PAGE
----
The annual Warman Design and Build Competition is just around the corner, with a new cohort of students preparing to save Gondwana once again.
If past participation rates are any guide, more than 2000 undergraduate students from around Australia and overseas will put their minds towards saving the planet this October.
Since we are talking about the Warman Design and Build Competition, now in its 31st year, the planet in question is Gondwana. Gondwana might be made up, but the issues that are being addressed through the students’ projects — and the vital lessons in teamwork and problem-solving — are very real.
“This is a great way to influence all those students and show them the art of the possible, and to give them a way of practicing engineering. We need to have engineers who can pull things apart and put them back together,” said Jon Couldrick, the Chair of the Board of the College of Mechanical Engineers.
“But most important is putting new technologies together, so that’s what the Warman Design and Build Competition is about.
“There’s so much technology that people can get a hold of and the competition allows the students to practice; fail in a small, safe way and learn from their mistakes; and go on to build bigger, better things.”
The Warman Design and Build Competition is organised and run by the Mechanical College’s National Committee on Engineering Design.
It is open to first and second year mechanical engineering students currently studying their first design analysis course, and teams comprise two to four members.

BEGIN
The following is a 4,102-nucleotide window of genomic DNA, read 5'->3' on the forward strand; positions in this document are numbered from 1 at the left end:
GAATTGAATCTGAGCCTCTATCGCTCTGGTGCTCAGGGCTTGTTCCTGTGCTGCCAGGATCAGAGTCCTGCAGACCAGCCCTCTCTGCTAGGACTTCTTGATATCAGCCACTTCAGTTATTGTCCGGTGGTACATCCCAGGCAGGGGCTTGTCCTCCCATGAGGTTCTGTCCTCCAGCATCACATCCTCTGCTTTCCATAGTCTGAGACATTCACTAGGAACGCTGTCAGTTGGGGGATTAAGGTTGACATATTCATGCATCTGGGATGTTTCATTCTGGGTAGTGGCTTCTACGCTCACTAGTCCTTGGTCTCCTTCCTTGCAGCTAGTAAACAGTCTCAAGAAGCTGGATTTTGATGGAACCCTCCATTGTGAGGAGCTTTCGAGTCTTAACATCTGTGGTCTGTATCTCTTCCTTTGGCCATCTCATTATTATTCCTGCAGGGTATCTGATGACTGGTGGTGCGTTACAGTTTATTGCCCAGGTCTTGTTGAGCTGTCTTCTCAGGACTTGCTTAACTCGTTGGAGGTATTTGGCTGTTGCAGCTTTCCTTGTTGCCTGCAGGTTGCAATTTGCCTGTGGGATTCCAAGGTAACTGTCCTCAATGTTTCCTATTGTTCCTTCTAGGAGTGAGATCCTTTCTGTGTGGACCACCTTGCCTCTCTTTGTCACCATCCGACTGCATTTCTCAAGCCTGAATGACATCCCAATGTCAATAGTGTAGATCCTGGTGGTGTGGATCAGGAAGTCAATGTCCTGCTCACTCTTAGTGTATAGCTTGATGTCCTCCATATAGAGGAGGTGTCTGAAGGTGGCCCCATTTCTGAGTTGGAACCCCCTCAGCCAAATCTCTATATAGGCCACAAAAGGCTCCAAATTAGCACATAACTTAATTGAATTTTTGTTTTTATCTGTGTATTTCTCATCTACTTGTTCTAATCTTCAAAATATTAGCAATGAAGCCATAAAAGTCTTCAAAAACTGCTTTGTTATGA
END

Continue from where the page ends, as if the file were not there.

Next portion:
The best team from each competing university will be at Sydney’s Powerhouse Museum on 20 October. Each must design and build autonomous systems to solve a crisis scenario on Gondwana. While the planet doesn’t change, the scenario and challenge are ever-evolving to include new technologies in order to continually push each new class.
Each annual trip to Gondwana has seen technology come a little further, said Couldrick. And, as with the real world, projects have seen electronics and computation integrate more closely with purely mechanical systems.
“Warman’s definitely gone down this path with their vehicles of mechanical to mechatronics, and it’s completely an indicator of where industry is going,” he said.
“Industry’s shifting, technology’s shifting and therefore Engineers Australia has had to shift.”
One thing that has not changed is the usefulness of skills like teamwork, problem-solving and creativity to reach a goal. These are things each of last year’s 2500 participants from 18 university teams — 14 Australian, two New Zealand, one Chinese and one Malaysian — gained along the way.
Tomorrow’s engineers, who will be creating real-life solutions to climate change adaptation and energy issues, will then, as now, need to draw on these important skills. The Warmans provide a highly useful introduction, said Couldrick.
“It allows them to see what technologies are there, what skills they have and how to apply them, and, more importantly, it gives them confidence to try new things, explore new things and show that they can integrate the technologies and come up with new ways of solving today’s problems,” he said.
“It gives them confidence … to trial and play around and just show that they have the skills.”